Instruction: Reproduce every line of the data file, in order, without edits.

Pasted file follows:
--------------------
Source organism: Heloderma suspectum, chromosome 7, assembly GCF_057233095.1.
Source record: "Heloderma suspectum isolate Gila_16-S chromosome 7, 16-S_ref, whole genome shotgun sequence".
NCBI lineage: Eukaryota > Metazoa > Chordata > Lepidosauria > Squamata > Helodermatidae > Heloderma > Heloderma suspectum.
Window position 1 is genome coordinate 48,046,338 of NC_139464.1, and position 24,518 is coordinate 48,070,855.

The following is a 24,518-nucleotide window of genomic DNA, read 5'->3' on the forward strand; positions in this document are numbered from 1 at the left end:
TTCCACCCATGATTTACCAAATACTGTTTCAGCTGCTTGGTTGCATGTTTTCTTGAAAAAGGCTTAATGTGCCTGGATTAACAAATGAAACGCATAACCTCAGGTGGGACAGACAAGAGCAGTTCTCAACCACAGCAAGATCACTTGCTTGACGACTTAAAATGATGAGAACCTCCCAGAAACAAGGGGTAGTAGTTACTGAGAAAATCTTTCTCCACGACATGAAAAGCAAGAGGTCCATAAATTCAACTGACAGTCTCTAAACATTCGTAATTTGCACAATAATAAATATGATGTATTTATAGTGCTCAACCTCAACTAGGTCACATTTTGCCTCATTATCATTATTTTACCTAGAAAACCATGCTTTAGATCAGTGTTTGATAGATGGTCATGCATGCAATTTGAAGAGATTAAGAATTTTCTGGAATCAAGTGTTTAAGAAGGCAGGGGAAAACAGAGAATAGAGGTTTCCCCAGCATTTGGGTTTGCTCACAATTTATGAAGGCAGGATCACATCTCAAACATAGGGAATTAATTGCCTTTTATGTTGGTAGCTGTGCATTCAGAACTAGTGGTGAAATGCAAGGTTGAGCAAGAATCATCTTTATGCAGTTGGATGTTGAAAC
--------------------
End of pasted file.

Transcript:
Source organism: Heloderma suspectum, chromosome 7, assembly GCF_057233095.1.
Source record: "Heloderma suspectum isolate Gila_16-S chromosome 7, 16-S_ref, whole genome shotgun sequence".
NCBI lineage: Eukaryota > Metazoa > Chordata > Lepidosauria > Squamata > Helodermatidae > Heloderma > Heloderma suspectum.
Window position 1 is genome coordinate 48,046,338 of NC_139464.1, and position 24,518 is coordinate 48,070,855.

The following is a 24,518-nucleotide window of genomic DNA, read 5'->3' on the forward strand; positions in this document are numbered from 1 at the left end:
TTCCACCCATGATTTACCAAATACTGTTTCAGCTGCTTGGTTGCATGTTTTCTTGAAAAAGGCTTAATGTGCCTGGATTAACAAATGAAACGCATAACCTCAGGTGGGACAGACAAGAGCAGTTCTCAACCACAGCAAGATCACTTGCTTGACGACTTAAAATGATGAGAACCTCCCAGAAACAAGGGGTAGTAGTTACTGAGAAAATCTTTCTCCACGACATGAAAAGCAAGAGGTCCATAAATTCAACTGACAGTCTCTAAACATTCGTAATTTGCACAATAATAAATATGATGTATTTATAGTGCTCAACCTCAACTAGGTCACATTTTGCCTCATTATCATTATTTTACCTAGAAAACCATGCTTTAGATCAGTGTTTGATAGATGGTCATGCATGCAATTTGAAGAGATTAAGAATTTTCTGGAATCAAGTGTTTAAGAAGGCAGGGGAAAACAGAGAATAGAGGTTTCCCCAGCATTTGGGTTTGCTCACAATTTATGAAGGCAGGATCACATCTCAAACATAGGGAATTAATTGCCTTTTATGTTGGTAGCTGTGCATTCAGAACTAGTGGTGAAATGCAAGGTTGAGCAAGAATCATCTTTATGCAGTTGGATGTTGAAAC